People with severe gum infection have increased blood pressure: Study

ANI
·4-min read
Representative Image
Representative Image

Washington [US], April 3 (ANI): According to a study published in Hypertension, an American Heart Association journal, people, with severe gum infection called periodontitis, may have more chances of higher blood pressure compared to individuals who had healthy gums.

Previous studies have found an association between hypertension and periodontitis, however, research confirming the details of this association is scarce. Periodontitis is an infection of the gum tissues that hold teeth in place that can lead to progressive inflammation, bone or tooth loss.

Prevention and treatment of periodontitis are cost-effective and can lead to the reduction of systemic markers of inflammation as well as improvement in the function of the endothelium (thin membrane lining the inside of the heart and blood vessels).

"Patients with gum disease often present with elevated blood pressure, especially when there is active gingival inflammation or bleeding of the gums," said lead study author Eva Munoz Aguilera, D.D.S., M.Clin.Dent., senior researcher at UCL Eastman Dental Institute in London, United Kingdom.

"Elevated blood pressure is usually asymptomatic, and many individuals may be unaware that they are at increased risk of cardiovascular complications. We aimed to investigate the association between severe periodontitis and high blood pressure in healthy adults without a confirmed diagnosis of hypertension," Aguilera added.

The study included 250 adults with generalised, severe periodontitis (50 per cent of teeth measured with gum infection) and a control group of 250 adults who did not have severe gum disease, all of whom were otherwise healthy and had no other chronic health conditions.

The median age of the participants was 35 years and 52.6 per cent were female. The research was completed in collaboration with the department of dentistry at the Universitat Internacional de Catalunya in Barcelona, Spain.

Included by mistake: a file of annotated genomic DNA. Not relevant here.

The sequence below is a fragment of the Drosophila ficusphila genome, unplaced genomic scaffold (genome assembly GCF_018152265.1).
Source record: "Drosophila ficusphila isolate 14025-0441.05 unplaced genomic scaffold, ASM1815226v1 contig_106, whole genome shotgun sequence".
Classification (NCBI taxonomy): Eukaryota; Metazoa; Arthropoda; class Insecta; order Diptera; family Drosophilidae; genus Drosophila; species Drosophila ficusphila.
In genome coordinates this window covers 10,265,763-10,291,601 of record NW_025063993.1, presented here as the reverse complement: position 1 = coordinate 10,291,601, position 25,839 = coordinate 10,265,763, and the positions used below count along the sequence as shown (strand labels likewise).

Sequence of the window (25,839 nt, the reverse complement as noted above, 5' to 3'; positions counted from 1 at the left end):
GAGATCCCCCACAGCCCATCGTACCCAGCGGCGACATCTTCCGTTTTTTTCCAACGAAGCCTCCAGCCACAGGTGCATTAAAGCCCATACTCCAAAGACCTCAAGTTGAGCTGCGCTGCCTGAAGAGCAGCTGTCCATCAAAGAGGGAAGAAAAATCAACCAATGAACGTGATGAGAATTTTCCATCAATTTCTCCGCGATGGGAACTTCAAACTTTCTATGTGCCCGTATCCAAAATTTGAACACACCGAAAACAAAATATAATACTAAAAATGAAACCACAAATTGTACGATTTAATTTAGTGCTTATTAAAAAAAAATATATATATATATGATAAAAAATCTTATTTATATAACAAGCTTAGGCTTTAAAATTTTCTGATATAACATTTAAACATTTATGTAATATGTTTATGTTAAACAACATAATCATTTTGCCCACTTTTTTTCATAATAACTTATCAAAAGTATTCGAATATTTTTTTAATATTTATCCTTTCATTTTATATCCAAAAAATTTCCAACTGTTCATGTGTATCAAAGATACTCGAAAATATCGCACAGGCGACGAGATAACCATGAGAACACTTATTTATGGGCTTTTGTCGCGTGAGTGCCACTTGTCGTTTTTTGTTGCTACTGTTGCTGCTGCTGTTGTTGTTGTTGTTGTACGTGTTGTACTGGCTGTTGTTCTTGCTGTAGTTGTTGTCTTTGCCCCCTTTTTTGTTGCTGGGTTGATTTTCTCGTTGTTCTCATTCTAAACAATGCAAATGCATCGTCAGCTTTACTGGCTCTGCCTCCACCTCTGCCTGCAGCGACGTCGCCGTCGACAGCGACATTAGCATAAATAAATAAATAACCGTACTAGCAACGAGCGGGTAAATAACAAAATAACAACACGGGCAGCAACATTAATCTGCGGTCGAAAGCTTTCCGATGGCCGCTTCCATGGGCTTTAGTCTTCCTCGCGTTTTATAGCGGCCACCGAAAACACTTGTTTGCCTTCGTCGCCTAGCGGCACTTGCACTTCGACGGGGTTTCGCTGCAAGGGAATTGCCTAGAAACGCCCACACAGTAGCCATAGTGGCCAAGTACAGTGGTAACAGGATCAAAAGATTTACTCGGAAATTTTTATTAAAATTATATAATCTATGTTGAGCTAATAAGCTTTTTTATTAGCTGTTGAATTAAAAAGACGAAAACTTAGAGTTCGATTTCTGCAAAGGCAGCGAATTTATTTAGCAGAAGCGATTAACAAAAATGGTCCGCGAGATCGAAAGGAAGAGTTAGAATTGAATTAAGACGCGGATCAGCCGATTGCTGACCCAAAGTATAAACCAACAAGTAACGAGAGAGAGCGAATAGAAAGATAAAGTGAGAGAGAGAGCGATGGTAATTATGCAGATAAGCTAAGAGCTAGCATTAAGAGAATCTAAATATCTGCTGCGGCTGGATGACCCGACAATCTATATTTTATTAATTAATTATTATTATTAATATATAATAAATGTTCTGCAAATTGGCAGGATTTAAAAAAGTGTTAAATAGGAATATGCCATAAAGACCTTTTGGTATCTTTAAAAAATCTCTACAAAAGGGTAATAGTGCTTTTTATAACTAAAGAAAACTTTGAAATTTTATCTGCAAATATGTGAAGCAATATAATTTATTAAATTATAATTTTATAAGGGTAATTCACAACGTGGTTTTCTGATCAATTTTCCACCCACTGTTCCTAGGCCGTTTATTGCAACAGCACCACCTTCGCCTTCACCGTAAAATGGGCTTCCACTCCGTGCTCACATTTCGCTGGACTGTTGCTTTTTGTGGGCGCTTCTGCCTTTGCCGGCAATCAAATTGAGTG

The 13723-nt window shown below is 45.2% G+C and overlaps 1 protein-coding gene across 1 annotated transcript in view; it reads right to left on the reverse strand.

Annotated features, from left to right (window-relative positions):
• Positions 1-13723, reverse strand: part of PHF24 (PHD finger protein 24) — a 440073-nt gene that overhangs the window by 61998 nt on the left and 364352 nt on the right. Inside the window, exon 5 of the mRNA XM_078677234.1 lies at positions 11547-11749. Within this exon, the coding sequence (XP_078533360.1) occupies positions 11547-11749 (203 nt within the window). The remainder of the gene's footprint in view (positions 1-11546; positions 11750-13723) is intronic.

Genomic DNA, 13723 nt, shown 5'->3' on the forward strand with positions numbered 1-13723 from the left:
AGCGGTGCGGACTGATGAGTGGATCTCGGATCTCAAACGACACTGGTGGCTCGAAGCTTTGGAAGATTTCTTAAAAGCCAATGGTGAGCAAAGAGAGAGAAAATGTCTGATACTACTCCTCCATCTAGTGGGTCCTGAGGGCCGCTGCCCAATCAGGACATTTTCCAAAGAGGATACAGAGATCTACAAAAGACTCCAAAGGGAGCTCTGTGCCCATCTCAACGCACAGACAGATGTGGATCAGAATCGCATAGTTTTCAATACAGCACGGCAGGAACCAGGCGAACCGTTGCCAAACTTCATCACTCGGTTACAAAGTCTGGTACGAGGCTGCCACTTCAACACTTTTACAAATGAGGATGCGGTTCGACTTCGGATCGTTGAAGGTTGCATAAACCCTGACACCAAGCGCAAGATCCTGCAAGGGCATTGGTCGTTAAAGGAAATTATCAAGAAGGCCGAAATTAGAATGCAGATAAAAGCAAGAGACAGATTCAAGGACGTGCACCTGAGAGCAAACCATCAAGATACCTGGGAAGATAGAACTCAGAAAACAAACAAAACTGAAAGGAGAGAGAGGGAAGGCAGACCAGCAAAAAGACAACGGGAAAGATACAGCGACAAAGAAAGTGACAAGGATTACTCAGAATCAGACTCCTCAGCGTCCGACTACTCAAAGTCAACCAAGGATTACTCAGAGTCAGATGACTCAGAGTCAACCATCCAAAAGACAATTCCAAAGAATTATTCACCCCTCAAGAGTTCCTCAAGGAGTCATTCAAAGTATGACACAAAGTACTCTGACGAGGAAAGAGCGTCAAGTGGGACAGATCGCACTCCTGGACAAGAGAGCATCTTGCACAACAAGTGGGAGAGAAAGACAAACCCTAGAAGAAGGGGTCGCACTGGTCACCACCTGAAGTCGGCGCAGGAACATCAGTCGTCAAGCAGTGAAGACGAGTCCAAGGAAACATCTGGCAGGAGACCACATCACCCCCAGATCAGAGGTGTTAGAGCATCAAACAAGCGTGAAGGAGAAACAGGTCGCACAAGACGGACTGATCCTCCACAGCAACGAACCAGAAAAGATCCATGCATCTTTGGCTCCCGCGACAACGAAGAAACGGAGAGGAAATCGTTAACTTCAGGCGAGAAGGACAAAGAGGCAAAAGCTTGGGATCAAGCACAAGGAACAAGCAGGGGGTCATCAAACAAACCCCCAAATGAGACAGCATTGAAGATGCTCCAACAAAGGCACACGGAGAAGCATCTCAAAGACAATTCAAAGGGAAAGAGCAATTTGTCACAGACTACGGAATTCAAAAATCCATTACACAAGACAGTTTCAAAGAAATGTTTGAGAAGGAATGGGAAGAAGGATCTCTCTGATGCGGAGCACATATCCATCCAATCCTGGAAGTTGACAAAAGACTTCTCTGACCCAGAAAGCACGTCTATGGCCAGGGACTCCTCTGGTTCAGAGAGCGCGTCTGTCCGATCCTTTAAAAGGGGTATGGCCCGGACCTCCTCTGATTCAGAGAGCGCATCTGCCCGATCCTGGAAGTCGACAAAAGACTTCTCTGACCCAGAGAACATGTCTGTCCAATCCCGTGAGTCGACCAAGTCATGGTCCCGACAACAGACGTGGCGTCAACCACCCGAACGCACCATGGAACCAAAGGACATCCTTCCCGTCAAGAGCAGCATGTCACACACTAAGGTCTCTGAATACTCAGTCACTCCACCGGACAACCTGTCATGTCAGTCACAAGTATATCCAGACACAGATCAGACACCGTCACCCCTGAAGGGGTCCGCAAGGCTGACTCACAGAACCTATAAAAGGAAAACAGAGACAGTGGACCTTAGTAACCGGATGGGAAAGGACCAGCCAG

All participants underwent comprehensive periodontal examinations including detailed measures of gum disease severity, such as full-mouth dental plaque, bleeding of the gums, and the depth of the infected gum pockets.

Blood pressure assessments were measured three times for each participant to ensure accuracy. Fasting blood samples were also collected and analyzed for high levels of white blood cells and high sensitivity C-reactive protein (hsCRP), as both are markers of increased inflammation in the body.

Additional information analysed as confounders included family history of cardiovascular disease, age, body mass index, gender, ethnicity, smoking, and physical activity levels.

The researchers found that a diagnosis of gum disease was associated with higher odds of hypertension, independent of common cardiovascular risk factors. Individuals with gum disease were twice as likely to have high systolic blood pressure values 140 mm Hg, compared to people with healthy gums (14 per cent and 7 per cent, respectively).

Researchers also found:

1. The presence of active gum inflammation (identified by bleeding gums) was associated with higher systolic blood pressure.

2. Participants with periodontitis exhibited increased glucose, LDL ("bad" cholesterol), hsCRP and white blood cell levels, and lower HDL ("good" cholesterol) levels compared to those in the control group.

3. Nearly 50 per cent of participants with gum disease and 42 per cent of the control group had blood pressure values for a diagnosis of hypertension, defined as 130/80 mmHg.

"This evidence indicates that periodontal bacteria cause damage to the gums and also triggers inflammatory responses that can impact the development of systemic diseases including hypertension," said corresponding author Francesco D'Aiuto, D.M.D., M.Clin.Dent., Ph.D., professor of periodontology and head of the periodontology unit at the UCL Eastman Dental Institute.

D'Aiuto further said, "This would mean that the link between gum disease and elevated blood pressure occurs well before a patient develops high blood pressure. Our study also confirms that a worryingly high number of individuals are unaware of a possible diagnosis of hypertension."

D'Aiuto added, "Integration of hypertension screening by dental professionals with referrals to primary care professionals and periodontal disease screening by medical professionals with referrals to periodontists could improve detection and treatment of both conditions to improve oral health and reduce the burden of hypertension and its complications. Oral health strategies such as brushing teeth twice daily are proven to be very effective in managing and preventing the most common oral conditions, and our study's results indicate they can also be a powerful and affordable tool to help prevent hypertension."

This study did not account for other factors that may also impact blood pressure, such as abdominal obesity, salt intake, use of anti-inflammatory medications, hormone treatments or stress, or any other oral health conditions. (ANI)